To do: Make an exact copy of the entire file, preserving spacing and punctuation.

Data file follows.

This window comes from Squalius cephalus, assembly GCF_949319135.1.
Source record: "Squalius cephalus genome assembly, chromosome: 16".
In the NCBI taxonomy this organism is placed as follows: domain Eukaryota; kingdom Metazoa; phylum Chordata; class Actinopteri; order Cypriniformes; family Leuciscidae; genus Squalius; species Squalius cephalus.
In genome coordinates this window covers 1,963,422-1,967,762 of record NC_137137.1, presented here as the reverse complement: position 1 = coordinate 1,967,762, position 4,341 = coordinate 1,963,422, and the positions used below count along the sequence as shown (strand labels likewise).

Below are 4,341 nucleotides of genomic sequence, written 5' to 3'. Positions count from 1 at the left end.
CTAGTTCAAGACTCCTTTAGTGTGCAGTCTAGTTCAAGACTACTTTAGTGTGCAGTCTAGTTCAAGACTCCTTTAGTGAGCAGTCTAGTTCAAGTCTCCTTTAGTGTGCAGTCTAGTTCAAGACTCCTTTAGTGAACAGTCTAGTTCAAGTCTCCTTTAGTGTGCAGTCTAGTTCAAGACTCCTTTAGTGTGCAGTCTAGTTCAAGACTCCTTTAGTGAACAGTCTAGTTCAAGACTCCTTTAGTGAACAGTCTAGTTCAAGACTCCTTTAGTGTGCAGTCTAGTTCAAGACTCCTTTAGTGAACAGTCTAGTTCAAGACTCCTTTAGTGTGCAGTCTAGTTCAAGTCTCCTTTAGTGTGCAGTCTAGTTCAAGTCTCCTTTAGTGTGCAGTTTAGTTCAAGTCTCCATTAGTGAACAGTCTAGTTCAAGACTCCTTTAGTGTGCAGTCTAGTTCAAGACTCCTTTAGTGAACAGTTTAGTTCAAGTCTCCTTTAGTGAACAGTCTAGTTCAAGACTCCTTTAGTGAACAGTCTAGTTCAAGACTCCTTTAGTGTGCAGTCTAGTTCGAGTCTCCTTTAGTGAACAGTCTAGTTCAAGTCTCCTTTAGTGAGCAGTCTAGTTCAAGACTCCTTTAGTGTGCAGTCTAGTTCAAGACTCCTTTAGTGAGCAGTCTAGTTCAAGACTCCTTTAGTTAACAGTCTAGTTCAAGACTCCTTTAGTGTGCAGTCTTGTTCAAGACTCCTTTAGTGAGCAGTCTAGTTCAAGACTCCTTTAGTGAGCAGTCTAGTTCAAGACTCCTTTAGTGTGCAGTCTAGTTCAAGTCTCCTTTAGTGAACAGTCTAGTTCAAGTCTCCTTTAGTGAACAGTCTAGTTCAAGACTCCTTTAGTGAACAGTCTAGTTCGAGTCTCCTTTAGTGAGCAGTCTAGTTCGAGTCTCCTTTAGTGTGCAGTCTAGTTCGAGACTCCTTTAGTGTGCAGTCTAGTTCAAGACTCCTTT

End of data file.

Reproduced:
This window comes from Squalius cephalus, assembly GCF_949319135.1.
Source record: "Squalius cephalus genome assembly, chromosome: 16".
In the NCBI taxonomy this organism is placed as follows: domain Eukaryota; kingdom Metazoa; phylum Chordata; class Actinopteri; order Cypriniformes; family Leuciscidae; genus Squalius; species Squalius cephalus.
In genome coordinates this window covers 1,963,422-1,967,762 of record NC_137137.1, presented here as the reverse complement: position 1 = coordinate 1,967,762, position 4,341 = coordinate 1,963,422, and the positions used below count along the sequence as shown (strand labels likewise).

Below are 4,341 nucleotides of genomic sequence, written 5' to 3'. Positions count from 1 at the left end.
CTAGTTCAAGACTCCTTTAGTGTGCAGTCTAGTTCAAGACTACTTTAGTGTGCAGTCTAGTTCAAGACTCCTTTAGTGAGCAGTCTAGTTCAAGTCTCCTTTAGTGTGCAGTCTAGTTCAAGACTCCTTTAGTGAACAGTCTAGTTCAAGTCTCCTTTAGTGTGCAGTCTAGTTCAAGACTCCTTTAGTGTGCAGTCTAGTTCAAGACTCCTTTAGTGAACAGTCTAGTTCAAGACTCCTTTAGTGAACAGTCTAGTTCAAGACTCCTTTAGTGTGCAGTCTAGTTCAAGACTCCTTTAGTGAACAGTCTAGTTCAAGACTCCTTTAGTGTGCAGTCTAGTTCAAGTCTCCTTTAGTGTGCAGTCTAGTTCAAGTCTCCTTTAGTGTGCAGTTTAGTTCAAGTCTCCATTAGTGAACAGTCTAGTTCAAGACTCCTTTAGTGTGCAGTCTAGTTCAAGACTCCTTTAGTGAACAGTTTAGTTCAAGTCTCCTTTAGTGAACAGTCTAGTTCAAGACTCCTTTAGTGAACAGTCTAGTTCAAGACTCCTTTAGTGTGCAGTCTAGTTCGAGTCTCCTTTAGTGAACAGTCTAGTTCAAGTCTCCTTTAGTGAGCAGTCTAGTTCAAGACTCCTTTAGTGTGCAGTCTAGTTCAAGACTCCTTTAGTGAGCAGTCTAGTTCAAGACTCCTTTAGTTAACAGTCTAGTTCAAGACTCCTTTAGTGTGCAGTCTTGTTCAAGACTCCTTTAGTGAGCAGTCTAGTTCAAGACTCCTTTAGTGAGCAGTCTAGTTCAAGACTCCTTTAGTGTGCAGTCTAGTTCAAGTCTCCTTTAGTGAACAGTCTAGTTCAAGTCTCCTTTAGTGAACAGTCTAGTTCAAGACTCCTTTAGTGAACAGTCTAGTTCGAGTCTCCTTTAGTGAGCAGTCTAGTTCGAGTCTCCTTTAGTGTGCAGTCTAGTTCGAGACTCCTTTAGTGTGCAGTCTAGTTCAAGACTCCTTT